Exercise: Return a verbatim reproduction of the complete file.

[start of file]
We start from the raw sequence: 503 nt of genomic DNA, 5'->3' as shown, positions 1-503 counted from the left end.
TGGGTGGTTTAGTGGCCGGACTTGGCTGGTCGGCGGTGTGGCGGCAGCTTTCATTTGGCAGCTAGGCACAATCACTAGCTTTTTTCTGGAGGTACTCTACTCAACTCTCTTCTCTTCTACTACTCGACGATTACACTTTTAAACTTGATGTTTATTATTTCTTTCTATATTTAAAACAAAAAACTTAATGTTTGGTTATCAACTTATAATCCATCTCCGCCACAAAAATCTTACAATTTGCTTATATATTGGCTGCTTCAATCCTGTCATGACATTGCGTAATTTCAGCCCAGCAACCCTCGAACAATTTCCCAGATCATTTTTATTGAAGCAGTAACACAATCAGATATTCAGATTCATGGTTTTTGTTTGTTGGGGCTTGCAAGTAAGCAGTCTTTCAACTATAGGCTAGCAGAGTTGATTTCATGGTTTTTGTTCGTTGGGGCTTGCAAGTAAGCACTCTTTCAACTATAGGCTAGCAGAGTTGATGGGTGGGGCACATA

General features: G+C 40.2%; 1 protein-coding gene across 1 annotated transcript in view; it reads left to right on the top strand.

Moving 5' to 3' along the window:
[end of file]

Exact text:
We start from the raw sequence: 503 nt of genomic DNA, 5'->3' as shown, positions 1-503 counted from the left end.
TGGGTGGTTTAGTGGCCGGACTTGGCTGGTCGGCGGTGTGGCGGCAGCTTTCATTTGGCAGCTAGGCACAATCACTAGCTTTTTTCTGGAGGTACTCTACTCAACTCTCTTCTCTTCTACTACTCGACGATTACACTTTTAAACTTGATGTTTATTATTTCTTTCTATATTTAAAACAAAAAACTTAATGTTTGGTTATCAACTTATAATCCATCTCCGCCACAAAAATCTTACAATTTGCTTATATATTGGCTGCTTCAATCCTGTCATGACATTGCGTAATTTCAGCCCAGCAACCCTCGAACAATTTCCCAGATCATTTTTATTGAAGCAGTAACACAATCAGATATTCAGATTCATGGTTTTTGTTTGTTGGGGCTTGCAAGTAAGCAGTCTTTCAACTATAGGCTAGCAGAGTTGATTTCATGGTTTTTGTTCGTTGGGGCTTGCAAGTAAGCACTCTTTCAACTATAGGCTAGCAGAGTTGATGGGTGGGGCACATA

General features: G+C 40.2%; 1 protein-coding gene across 1 annotated transcript in view; it reads left to right on the top strand.

Moving 5' to 3' along the window: